The first thing you want to do is perform a heat loss calculation. By establishing the true load on the building, the replacement boiler or boilers will not be oversized. However, the conditions we use to establish the heat loss of the building are assumed to be at design conditions, which means the coldest day of the year. If you want this capability, then you need to size the boiler or boilers for this maximum load. But, there are other considerations.
With multiple smaller boilers, when the load on the building is light, only one of the boilers may be required to heat the space. This smaller boiler will operate for a long run cycle, increasing its operating efficiency, while the other boilers remain "off," keeping the building owner happy because he is not wasting fuel.
There are several methods available to prevent this unwanted flow from occurring through the off boilers, but the best method is to pipe them by using the technique called primary/secondary pumping, whereby each boiler has its own circulator which is sized just for the flow rate and pressure drop of its boiler.
The boilers are piped into a manifold, which is connected to the primary loop through a set of closely spaced tees. Piped this way, the primary loop circulator will not create flow through any of the boilers. The circulator on the individual boiler will cause the only flow that occurs.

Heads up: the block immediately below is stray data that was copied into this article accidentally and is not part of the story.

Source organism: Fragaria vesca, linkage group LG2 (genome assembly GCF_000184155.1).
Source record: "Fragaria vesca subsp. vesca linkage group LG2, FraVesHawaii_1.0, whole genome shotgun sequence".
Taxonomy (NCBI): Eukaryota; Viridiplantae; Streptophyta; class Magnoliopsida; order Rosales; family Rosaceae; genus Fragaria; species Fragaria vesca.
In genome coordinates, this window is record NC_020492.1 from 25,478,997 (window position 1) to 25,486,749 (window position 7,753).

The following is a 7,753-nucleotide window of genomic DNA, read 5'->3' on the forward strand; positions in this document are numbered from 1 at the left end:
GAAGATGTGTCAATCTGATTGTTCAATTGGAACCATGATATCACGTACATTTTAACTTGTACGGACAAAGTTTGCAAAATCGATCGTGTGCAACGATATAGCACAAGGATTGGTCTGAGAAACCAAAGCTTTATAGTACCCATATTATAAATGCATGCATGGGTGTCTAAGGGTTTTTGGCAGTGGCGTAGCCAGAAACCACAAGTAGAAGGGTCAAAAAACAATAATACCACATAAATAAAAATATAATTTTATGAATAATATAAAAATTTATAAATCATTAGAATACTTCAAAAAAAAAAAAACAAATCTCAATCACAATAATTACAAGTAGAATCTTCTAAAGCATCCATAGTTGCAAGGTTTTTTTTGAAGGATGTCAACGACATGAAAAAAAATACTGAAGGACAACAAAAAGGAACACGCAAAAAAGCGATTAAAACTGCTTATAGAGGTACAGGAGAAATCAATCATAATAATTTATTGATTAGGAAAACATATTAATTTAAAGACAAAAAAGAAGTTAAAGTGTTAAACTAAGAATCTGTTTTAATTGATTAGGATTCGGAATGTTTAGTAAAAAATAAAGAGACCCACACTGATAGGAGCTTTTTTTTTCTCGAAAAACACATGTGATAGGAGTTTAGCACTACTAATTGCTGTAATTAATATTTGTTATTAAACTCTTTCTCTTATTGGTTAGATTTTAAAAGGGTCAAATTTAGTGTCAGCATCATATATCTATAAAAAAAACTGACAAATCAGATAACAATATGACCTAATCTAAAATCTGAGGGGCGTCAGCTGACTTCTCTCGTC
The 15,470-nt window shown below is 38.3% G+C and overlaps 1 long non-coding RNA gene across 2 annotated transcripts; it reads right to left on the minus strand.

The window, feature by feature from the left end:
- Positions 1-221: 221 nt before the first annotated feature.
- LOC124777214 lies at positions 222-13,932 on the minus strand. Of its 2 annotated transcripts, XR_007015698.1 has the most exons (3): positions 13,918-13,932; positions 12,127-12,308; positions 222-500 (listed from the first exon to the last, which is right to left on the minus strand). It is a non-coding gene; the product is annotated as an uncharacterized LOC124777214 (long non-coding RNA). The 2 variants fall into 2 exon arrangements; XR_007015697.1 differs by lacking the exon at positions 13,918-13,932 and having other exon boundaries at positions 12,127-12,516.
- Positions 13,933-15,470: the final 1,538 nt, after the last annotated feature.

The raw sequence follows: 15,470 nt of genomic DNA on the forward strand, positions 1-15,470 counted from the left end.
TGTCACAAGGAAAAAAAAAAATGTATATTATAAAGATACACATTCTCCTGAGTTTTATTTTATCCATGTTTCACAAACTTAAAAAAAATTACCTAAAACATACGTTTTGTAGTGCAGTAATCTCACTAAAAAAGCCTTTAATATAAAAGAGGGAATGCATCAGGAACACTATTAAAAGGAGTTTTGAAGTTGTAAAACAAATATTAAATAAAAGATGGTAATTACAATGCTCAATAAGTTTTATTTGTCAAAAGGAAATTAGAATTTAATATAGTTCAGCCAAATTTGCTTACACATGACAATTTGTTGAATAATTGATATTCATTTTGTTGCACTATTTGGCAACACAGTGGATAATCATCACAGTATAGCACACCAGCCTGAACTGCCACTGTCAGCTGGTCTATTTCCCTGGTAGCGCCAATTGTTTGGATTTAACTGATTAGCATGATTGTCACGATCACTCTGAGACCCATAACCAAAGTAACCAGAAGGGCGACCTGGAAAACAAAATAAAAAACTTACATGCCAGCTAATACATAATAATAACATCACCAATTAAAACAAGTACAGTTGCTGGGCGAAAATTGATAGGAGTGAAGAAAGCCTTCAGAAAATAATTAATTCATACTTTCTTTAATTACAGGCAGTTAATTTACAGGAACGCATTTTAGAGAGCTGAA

Built-in redundancy. Because design conditions typically exist for only 3-5 percent of the heating season, if one of the smaller, multiple boilers goes down, the remaining boilers will meet the building's heating load.
Off-the-shelf high-efficiency boilers can be used to satisfy the heat load in light commercial applications. The boiler plant thus operates at higher efficiencies and replacement parts are easily accessible.
Smaller packaged residential boilers may be used in some commercial buildings, instead of bringing in commercial sections and constructing the boiler in place.
Large domestic hot water loads in commercial and large residential applications can be met with multiple boilers. The staging control will fire the appropriate number of boilers to satisfy both the heating and domestic water load, and then shut them off as the domestic load is satisfied.
Summer operation efficiencies can be realized in some commercial applications where the only load is domestic hot water. Here, a staging control will fire only the appropriate number of boilers to satisfy the domestic water load, no matter how heavy or light.
Reprinted with permission from the Bell & Gossett newsletter CounterPointâ„¢, volume 11, issue 1, June 2004. For more information, visit the Bell & Gossett Web site at www.bellgossett.com.
Publication date: 03/21/2005